In future generations, we recommend further improving the robustness of features that were implemented, such as hand gestures and CV. In addition, part of Gen 3’s goal was to allow the project to run on any Turtlebot. While the code should be able to run on any Turtlebot3, a speaker of some sort would need to be attached for the talk services. These talk services allow the robot to update the user with its progress throughout its use. With these new features, we tried to give direction to further development of the project. We think that these features will guide future generations of the class in development of the campus rover, ultimately leading to a campus rover that will actually be able to deliver packages on campus.
Best of luck,
We, the Gen 2 team, hope in this letter (and in the ancillary documentation contained in the
labnotebookrepo) to pass on the experience and knowledge we have gathered over the past semester to the Gen 3 team and beyond. We hope that future teams will not only build upon our accomplishments, but also that they will learn from and avoid our mistakes.
We began Campus Rover as a first-come-first-serve brainstorming of projects and possible features of the final Campus Rover product, where students would create teams (1-3 student sized teams for 6 total students) and pick from the list of projects for that current iteration (typically the week from the current class to the next week's meeting). Often, a project would take longer than a single iteration, in which case a team would usually remain on the project for the next iteration.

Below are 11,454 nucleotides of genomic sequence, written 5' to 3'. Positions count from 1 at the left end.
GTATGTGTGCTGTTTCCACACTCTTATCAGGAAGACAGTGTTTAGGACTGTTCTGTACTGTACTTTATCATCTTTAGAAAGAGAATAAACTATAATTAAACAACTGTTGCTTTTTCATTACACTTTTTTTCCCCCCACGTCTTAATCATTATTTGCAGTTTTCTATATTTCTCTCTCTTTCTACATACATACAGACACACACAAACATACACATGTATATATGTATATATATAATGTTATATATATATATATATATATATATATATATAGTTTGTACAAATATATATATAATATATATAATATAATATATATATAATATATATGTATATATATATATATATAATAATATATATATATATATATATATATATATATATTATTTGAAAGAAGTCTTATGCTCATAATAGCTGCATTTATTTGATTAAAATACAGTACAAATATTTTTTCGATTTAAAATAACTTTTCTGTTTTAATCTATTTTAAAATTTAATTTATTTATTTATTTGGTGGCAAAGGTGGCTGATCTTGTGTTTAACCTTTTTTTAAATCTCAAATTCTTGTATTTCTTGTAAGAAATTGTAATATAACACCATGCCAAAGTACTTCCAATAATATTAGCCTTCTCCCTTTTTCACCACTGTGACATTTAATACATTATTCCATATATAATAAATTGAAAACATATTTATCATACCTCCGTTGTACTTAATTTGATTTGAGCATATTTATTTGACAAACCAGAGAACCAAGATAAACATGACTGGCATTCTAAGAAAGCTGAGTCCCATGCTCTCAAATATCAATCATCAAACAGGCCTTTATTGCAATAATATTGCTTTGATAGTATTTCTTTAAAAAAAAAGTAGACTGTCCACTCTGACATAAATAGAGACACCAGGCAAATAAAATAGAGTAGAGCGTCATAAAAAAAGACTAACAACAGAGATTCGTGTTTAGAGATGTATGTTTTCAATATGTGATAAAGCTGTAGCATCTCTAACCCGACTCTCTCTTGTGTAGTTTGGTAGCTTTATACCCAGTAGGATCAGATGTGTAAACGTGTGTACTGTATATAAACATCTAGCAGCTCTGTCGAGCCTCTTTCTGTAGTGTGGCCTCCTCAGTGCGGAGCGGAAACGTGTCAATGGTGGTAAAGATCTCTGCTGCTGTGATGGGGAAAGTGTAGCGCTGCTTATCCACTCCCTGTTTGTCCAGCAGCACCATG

While this system allowed us to initially take on virtually any project we liked, and gave us a great deal of control over the Campus Rover's final functionality, the protocol gave us expected headaches as we approached the final demo date. By the third or fourth to last iteration (3-4 weeks before the final demo), we were forced as a team to change gears towards combining and debugging the individual projects from our previous iterations. This involved the implementation of states (
all_states.py), controller nodes (
rover_controller.py), and other nodes solely for structurally organizational purposes. While these nodes perform satisfactorily for the extent of our Campus Rover (demo and features-wise), they could have put in much more work if implemented chronologically.
In future generations of the Campus Rover, we recommend starting where we finished. With a robust, scaleable node framework, implementing new features would not only be faster and easier, but the nodes will also be able to be implemented with customized standardized guidelines that will gurantee consistency throughout the architecture. For example, with the introduction of states, we had hoped to better organize the robot by its current objective (i.e. navigating, teleoping, etc). However, since many of our existing functionalities were already built, we ran into problems refactoring them to reflect and operate under states.
Implementing high level node control proved its worth again when developing the web application. In order for the application to provide rich feedback including the robot's position, navigation goal, etc, it must be able to access this information. With some exhaustive high-level state and node handling, this information would already be available throughout the architecture, and easily integrated into the web app (see
Flask & ROS.md).
For an ideal Gen 3 implementation of Campus Rover, we think that full syncronization and managing of nodes is imperative. Most (if not all) robot functionality should come second to a standardized and organized framework. Consider sorting messages coming from sensors, the web app, and other nodes, so that any subscribing node can easily select and sort through incoming messages. Also, though our implementation was useful to us in the end, a deeper and more easily managed state mechanism would greatly help organization of the robot's features and tasks.